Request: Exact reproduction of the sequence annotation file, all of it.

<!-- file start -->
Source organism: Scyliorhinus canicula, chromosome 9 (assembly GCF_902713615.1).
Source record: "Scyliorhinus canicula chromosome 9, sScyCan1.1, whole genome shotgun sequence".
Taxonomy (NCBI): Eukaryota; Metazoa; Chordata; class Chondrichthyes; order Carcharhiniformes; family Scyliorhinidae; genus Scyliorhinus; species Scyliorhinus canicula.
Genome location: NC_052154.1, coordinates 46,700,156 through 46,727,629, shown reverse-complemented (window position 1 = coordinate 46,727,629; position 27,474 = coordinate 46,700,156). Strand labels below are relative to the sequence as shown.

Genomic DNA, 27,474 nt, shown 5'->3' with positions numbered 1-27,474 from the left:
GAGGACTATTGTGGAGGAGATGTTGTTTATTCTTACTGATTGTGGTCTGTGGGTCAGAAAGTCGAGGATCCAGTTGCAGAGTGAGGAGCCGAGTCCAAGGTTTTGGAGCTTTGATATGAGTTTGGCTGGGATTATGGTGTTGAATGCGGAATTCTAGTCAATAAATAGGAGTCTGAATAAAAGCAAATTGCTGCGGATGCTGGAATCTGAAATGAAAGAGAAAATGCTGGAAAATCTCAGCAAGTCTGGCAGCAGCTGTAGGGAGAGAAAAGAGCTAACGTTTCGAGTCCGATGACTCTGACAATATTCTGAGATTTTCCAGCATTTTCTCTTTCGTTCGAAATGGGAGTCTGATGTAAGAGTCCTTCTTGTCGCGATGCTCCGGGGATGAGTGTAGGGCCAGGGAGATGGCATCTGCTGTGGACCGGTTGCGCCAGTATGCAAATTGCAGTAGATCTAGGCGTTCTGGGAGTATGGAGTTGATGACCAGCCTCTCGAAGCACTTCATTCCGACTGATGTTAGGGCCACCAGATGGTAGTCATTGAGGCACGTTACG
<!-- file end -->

Source organism: Scyliorhinus canicula, chromosome 9 (assembly GCF_902713615.1).
Source record: "Scyliorhinus canicula chromosome 9, sScyCan1.1, whole genome shotgun sequence".
Taxonomy (NCBI): Eukaryota; Metazoa; Chordata; class Chondrichthyes; order Carcharhiniformes; family Scyliorhinidae; genus Scyliorhinus; species Scyliorhinus canicula.
Genome location: NC_052154.1, coordinates 46,700,156 through 46,727,629, shown reverse-complemented (window position 1 = coordinate 46,727,629; position 27,474 = coordinate 46,700,156). Strand labels below are relative to the sequence as shown.

Genomic DNA, 27,474 nt, shown 5'->3' with positions numbered 1-27,474 from the left:
GAGGACTATTGTGGAGGAGATGTTGTTTATTCTTACTGATTGTGGTCTGTGGGTCAGAAAGTCGAGGATCCAGTTGCAGAGTGAGGAGCCGAGTCCAAGGTTTTGGAGCTTTGATATGAGTTTGGCTGGGATTATGGTGTTGAATGCGGAATTCTAGTCAATAAATAGGAGTCTGAATAAAAGCAAATTGCTGCGGATGCTGGAATCTGAAATGAAAGAGAAAATGCTGGAAAATCTCAGCAAGTCTGGCAGCAGCTGTAGGGAGAGAAAAGAGCTAACGTTTCGAGTCCGATGACTCTGACAATATTCTGAGATTTTCCAGCATTTTCTCTTTCGTTCGAAATGGGAGTCTGATGTAAGAGTCCTTCTTGTCGCGATGCTCCGGGGATGAGTGTAGGGCCAGGGAGATGGCATCTGCTGTGGACCGGTTGCGCCAGTATGCAAATTGCAGTAGATCTAGGCGTTCTGGGAGTATGGAGTTGATGACCAGCCTCTCGAAGCACTTCATTCCGACTGATGTTAGGGCCACCAGATGGTAGTCATTGAGGCACGTTACG